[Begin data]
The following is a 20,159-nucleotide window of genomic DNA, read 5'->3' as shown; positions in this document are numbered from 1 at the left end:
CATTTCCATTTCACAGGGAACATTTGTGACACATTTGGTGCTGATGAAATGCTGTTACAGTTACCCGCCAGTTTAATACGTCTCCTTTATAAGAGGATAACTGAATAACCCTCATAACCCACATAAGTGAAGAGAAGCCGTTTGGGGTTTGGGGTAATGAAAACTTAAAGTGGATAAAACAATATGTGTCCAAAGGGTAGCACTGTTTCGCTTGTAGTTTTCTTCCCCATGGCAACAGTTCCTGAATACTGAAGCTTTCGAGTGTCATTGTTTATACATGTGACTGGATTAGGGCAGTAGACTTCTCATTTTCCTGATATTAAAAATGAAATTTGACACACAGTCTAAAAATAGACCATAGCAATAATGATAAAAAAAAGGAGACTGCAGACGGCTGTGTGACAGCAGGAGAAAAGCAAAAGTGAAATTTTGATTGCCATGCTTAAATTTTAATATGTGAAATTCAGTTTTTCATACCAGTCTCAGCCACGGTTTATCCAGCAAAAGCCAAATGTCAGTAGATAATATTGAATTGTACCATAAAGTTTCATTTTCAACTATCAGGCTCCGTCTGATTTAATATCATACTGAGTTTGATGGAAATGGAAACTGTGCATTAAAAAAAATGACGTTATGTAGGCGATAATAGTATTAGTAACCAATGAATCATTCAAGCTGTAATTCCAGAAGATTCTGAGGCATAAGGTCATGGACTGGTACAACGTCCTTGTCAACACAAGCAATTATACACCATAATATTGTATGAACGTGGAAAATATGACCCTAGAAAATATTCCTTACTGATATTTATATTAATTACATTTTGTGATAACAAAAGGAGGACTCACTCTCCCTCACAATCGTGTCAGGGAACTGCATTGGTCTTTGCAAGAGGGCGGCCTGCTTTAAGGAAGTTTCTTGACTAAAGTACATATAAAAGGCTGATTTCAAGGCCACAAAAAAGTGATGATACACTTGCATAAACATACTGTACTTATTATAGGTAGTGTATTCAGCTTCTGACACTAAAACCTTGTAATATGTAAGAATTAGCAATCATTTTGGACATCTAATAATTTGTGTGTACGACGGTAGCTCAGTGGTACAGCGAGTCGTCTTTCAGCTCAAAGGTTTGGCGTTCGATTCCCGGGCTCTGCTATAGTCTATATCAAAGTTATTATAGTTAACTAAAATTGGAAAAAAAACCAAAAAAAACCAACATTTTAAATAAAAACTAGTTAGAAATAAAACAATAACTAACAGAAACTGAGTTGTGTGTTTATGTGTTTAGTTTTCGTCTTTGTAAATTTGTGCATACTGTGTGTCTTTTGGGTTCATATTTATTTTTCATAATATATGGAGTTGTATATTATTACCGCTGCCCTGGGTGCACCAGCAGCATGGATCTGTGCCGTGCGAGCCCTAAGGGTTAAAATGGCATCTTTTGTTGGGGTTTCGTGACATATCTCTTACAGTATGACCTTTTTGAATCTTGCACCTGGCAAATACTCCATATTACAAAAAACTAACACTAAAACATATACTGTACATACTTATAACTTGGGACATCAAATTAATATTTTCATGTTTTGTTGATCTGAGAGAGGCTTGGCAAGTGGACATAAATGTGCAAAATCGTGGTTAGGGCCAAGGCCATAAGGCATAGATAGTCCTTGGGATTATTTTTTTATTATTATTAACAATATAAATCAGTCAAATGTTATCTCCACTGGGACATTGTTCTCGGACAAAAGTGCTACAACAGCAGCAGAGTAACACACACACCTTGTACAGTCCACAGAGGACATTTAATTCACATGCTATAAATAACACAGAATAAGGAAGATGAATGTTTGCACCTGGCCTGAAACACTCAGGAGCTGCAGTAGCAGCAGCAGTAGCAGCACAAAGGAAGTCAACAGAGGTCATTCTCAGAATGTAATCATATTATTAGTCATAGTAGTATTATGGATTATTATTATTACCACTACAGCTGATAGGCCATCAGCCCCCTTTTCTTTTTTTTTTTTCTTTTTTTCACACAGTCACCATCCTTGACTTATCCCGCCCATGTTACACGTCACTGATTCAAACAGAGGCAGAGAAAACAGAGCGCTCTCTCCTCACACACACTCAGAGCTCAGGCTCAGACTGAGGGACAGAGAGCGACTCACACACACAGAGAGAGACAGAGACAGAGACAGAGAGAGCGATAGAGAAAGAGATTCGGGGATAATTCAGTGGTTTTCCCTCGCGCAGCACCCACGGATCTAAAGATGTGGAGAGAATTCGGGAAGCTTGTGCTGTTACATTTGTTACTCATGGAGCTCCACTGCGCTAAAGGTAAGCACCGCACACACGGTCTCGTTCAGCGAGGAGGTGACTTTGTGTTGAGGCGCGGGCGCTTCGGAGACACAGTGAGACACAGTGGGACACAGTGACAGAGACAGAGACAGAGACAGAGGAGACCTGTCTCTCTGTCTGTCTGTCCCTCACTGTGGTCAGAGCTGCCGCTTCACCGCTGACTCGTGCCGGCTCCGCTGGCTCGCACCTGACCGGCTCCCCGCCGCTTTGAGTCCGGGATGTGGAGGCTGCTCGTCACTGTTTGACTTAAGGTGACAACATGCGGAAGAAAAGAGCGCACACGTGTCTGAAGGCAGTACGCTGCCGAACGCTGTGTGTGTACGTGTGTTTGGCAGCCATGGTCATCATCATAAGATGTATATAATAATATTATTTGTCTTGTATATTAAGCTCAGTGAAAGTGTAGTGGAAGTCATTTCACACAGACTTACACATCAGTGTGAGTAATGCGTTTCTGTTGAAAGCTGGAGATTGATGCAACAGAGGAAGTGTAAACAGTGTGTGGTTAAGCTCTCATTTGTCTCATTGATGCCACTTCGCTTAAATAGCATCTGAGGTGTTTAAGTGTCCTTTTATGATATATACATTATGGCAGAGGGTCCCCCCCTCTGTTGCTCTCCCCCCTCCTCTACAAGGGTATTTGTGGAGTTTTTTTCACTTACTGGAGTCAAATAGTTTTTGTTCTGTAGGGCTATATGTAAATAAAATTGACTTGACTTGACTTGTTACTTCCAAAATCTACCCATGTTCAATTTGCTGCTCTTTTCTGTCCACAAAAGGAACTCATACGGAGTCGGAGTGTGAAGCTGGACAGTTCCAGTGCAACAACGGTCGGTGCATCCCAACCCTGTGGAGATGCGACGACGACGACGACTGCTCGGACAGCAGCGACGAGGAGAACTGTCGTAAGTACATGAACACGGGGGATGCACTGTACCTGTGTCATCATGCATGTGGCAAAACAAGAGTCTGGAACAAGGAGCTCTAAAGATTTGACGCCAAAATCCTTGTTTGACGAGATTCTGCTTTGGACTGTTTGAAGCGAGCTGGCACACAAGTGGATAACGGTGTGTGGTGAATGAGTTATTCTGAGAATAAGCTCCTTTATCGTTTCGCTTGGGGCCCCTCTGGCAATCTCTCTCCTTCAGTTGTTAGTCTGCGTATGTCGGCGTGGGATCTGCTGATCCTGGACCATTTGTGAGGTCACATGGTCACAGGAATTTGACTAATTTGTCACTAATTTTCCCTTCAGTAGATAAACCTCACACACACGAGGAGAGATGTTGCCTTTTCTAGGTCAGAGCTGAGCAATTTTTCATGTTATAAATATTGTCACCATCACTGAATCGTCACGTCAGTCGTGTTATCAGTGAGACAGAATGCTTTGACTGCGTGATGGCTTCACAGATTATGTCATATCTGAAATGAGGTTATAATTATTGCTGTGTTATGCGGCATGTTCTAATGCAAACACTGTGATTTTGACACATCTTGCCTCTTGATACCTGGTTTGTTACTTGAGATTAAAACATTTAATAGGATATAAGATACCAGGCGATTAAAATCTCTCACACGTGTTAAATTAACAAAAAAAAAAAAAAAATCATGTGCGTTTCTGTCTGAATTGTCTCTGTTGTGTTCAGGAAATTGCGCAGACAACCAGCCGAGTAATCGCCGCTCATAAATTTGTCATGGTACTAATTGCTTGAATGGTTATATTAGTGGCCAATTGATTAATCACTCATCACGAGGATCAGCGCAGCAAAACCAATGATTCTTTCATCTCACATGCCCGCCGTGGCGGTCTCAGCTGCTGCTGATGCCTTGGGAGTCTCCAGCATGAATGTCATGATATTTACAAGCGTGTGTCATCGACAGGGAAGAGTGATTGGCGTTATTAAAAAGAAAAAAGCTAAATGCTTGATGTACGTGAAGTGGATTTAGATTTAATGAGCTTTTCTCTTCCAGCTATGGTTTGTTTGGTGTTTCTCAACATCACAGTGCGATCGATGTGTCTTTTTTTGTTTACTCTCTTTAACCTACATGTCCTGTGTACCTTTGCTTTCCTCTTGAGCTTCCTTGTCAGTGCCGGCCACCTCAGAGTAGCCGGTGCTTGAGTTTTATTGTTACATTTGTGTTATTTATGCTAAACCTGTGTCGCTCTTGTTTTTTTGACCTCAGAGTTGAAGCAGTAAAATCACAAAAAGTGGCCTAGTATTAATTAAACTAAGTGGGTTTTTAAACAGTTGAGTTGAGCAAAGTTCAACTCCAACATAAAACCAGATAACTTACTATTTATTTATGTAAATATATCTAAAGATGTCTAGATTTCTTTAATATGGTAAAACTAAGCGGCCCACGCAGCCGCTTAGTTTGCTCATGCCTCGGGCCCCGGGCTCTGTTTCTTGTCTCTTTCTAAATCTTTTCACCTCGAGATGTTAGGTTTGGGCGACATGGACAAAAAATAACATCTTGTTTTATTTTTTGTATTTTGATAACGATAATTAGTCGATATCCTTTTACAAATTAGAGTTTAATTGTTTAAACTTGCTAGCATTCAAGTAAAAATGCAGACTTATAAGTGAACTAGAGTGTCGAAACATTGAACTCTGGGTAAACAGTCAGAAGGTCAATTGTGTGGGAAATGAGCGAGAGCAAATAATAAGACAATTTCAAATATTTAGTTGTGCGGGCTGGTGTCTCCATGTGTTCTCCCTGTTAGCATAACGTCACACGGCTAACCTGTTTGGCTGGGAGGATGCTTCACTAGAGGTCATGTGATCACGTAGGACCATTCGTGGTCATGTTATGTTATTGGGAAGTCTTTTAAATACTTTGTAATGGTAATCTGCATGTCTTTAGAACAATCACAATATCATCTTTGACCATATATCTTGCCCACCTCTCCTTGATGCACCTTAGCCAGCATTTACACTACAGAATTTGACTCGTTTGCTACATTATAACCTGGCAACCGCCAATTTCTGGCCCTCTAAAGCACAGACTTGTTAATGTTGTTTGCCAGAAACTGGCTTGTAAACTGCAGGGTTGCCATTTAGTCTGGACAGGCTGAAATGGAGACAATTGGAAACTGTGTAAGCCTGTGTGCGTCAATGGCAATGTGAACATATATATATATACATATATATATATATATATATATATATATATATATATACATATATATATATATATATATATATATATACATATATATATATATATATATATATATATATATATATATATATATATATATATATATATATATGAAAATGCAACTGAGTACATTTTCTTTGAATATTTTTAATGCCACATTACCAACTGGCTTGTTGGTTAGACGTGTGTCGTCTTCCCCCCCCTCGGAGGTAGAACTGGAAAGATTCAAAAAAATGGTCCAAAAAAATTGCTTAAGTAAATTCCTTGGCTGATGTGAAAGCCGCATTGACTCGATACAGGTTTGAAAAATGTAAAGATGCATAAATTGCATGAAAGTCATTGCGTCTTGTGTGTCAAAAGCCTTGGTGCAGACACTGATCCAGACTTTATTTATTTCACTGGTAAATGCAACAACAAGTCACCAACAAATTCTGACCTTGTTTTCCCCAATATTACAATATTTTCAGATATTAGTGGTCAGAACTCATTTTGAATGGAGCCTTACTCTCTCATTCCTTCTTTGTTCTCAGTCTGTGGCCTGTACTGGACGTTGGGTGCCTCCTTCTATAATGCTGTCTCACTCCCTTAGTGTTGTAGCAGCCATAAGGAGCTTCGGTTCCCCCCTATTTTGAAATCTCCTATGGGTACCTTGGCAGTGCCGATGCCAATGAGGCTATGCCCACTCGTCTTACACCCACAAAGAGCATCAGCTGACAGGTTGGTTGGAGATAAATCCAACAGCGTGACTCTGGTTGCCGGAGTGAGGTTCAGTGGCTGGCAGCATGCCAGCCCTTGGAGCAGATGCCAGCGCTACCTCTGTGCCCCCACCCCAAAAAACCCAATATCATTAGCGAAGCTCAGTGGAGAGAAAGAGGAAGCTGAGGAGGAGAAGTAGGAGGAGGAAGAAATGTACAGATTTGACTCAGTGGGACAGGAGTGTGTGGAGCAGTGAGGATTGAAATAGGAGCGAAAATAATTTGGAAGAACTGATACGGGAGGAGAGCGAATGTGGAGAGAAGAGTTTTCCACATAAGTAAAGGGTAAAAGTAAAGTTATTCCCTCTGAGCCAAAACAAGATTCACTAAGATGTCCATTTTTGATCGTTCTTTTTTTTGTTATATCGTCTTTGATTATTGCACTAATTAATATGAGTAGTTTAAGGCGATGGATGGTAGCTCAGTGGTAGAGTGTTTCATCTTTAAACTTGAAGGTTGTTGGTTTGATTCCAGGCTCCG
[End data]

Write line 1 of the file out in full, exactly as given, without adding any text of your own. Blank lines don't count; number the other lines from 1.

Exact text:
The following is a 20,159-nucleotide window of genomic DNA, read 5'->3' as shown; positions in this document are numbered from 1 at the left end: